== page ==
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Star Cactus – A Care Guide

Star Cactus – A Care Guide
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Star Cactus also known as the Astrophytum asterias , Star Peyote, Sand Dollar Cactus, or Sea Urchin Cactus, is native to Texas in the United States, as well as Mexico. These petite cacti are popular among gardeners due to their beautiful flowers and unique appearance.

The Star Cactus is particularly popular with Japanese gardeners, who are responsible for creating several cultivars. This is not an easy cactus to care for, however, and some people have found more success by grafting them onto Echinopsis.

This species is actually listed as endangered in the wild by the United States Fish and Wildlife Service. It is also listed as vulnerable or critically imperiled by other organizations, making it illegal to trade wild-collected Astrophytum asterias.

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Star Cactus Appearance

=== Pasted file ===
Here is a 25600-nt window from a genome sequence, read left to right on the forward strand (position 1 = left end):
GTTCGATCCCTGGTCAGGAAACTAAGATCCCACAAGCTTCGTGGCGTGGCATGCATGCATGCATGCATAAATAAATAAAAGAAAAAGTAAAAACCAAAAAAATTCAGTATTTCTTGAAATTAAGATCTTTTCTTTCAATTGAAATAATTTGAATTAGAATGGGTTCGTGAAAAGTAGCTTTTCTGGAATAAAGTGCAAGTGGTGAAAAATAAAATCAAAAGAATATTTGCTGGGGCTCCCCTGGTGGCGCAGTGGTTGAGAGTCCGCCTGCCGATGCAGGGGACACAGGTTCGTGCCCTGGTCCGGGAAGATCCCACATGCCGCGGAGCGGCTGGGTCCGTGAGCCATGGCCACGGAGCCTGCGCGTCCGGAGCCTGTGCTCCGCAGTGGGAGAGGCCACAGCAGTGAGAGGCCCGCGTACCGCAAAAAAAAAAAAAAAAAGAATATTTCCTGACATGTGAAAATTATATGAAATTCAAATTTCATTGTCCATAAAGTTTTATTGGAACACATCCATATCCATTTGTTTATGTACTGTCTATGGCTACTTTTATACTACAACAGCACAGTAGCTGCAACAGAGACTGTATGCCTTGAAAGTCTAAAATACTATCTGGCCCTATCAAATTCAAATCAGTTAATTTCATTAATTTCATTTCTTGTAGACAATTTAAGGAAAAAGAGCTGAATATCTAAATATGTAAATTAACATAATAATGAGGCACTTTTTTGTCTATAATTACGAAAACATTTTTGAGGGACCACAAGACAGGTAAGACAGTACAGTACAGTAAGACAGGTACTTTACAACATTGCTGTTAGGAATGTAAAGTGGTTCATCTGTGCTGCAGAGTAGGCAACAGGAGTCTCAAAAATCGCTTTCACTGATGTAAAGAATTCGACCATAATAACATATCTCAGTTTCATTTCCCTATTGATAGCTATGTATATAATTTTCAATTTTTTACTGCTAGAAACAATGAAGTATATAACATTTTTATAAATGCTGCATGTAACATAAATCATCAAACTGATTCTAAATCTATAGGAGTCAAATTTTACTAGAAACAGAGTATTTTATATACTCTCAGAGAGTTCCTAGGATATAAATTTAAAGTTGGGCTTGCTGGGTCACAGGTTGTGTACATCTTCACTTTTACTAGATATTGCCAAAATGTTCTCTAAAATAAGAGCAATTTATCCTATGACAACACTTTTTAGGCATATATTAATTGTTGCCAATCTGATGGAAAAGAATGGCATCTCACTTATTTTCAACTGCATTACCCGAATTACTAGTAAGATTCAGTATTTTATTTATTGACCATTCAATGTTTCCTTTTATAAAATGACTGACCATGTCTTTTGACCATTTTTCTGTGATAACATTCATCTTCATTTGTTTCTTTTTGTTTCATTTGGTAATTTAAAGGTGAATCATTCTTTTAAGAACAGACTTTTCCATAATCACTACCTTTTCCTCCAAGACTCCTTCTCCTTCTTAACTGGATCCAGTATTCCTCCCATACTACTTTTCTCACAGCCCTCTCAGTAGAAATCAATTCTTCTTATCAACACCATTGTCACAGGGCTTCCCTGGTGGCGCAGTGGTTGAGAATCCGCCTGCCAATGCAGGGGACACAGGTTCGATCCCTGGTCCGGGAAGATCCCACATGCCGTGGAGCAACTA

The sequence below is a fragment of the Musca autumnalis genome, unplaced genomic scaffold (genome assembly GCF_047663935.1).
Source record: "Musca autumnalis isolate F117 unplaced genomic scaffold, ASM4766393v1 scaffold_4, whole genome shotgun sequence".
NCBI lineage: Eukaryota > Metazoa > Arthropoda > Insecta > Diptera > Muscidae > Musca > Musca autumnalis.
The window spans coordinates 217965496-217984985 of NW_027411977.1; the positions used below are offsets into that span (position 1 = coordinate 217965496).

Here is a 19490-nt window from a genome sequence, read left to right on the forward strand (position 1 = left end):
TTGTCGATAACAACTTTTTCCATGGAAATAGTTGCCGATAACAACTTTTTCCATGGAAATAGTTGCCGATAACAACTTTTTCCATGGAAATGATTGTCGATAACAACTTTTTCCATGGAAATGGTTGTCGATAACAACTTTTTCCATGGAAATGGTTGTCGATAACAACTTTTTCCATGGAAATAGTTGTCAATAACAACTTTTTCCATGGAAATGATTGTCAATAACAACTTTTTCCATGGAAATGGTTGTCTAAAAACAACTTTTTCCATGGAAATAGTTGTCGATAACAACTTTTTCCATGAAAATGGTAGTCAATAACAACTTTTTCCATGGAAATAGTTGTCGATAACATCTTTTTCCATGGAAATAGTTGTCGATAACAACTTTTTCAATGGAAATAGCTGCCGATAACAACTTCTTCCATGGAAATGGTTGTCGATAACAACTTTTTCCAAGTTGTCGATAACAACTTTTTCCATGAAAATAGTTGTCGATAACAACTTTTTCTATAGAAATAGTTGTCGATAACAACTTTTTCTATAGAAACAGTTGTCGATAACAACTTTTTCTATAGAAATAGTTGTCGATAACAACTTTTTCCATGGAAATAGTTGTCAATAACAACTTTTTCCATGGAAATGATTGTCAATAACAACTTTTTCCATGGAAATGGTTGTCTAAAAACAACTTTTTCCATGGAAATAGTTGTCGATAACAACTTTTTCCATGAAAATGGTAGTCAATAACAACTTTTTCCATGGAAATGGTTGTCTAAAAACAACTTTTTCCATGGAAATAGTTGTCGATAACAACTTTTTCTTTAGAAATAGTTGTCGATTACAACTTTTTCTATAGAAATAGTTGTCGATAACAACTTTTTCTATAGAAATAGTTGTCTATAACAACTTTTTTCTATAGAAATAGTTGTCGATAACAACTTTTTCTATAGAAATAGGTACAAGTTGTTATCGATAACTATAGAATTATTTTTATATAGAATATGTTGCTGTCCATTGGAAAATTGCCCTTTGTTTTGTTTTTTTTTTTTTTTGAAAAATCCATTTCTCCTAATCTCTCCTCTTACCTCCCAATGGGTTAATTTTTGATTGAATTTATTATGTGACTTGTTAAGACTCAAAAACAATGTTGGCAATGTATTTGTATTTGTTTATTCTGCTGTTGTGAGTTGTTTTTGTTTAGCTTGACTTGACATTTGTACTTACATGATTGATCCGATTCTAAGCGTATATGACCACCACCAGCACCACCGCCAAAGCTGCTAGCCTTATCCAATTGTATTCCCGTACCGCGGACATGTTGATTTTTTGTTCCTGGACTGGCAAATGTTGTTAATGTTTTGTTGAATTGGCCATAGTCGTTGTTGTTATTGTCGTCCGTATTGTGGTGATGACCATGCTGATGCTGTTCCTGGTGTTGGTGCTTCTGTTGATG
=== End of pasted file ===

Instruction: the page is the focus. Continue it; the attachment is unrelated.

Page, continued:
Astrophytum asterias is a low-growing cactus that typically stands less than 3 inches tall and about 6 inches in diameter at maturity. The spineless stem is flat with no branches and around 8 ribs. The stem is also dark green with wooly areoles and tiny white specks.

When in bloom, A. asterias produces large yellow flowers with orangish-red centers. The flowers often reach up to 3 inches in diameter and appear in the spring. After the flowers, these cacti produce wooly fruit that can be green, pink, or dull red in color.

Cultivars

There are a few different cultivars that have mainly been produced by Japanese gardeners. They all require similar care but are slightly different in appearance. All cultivars produce large, showy flowers when in bloom.

Astrophytum asterias ‘Ooibo Kabuto’

This cultivar stands out from the rest because of its large, wooly areoles. The wool can vary in color from pure white to a shade of yellow, orange, or brown.

Astrophytum asterias ‘Shinshowa Red’

This cultivar also goes by the names ‘Showa Red’, ‘Shinshowa Akabana’, and ‘Syowa Kabuto’. It’s one of the most popular cultivars because of its vibrant pinkish-red, orangish-red, or purple-red flowers.

Astrophytum asterias ‘Super Kabuto’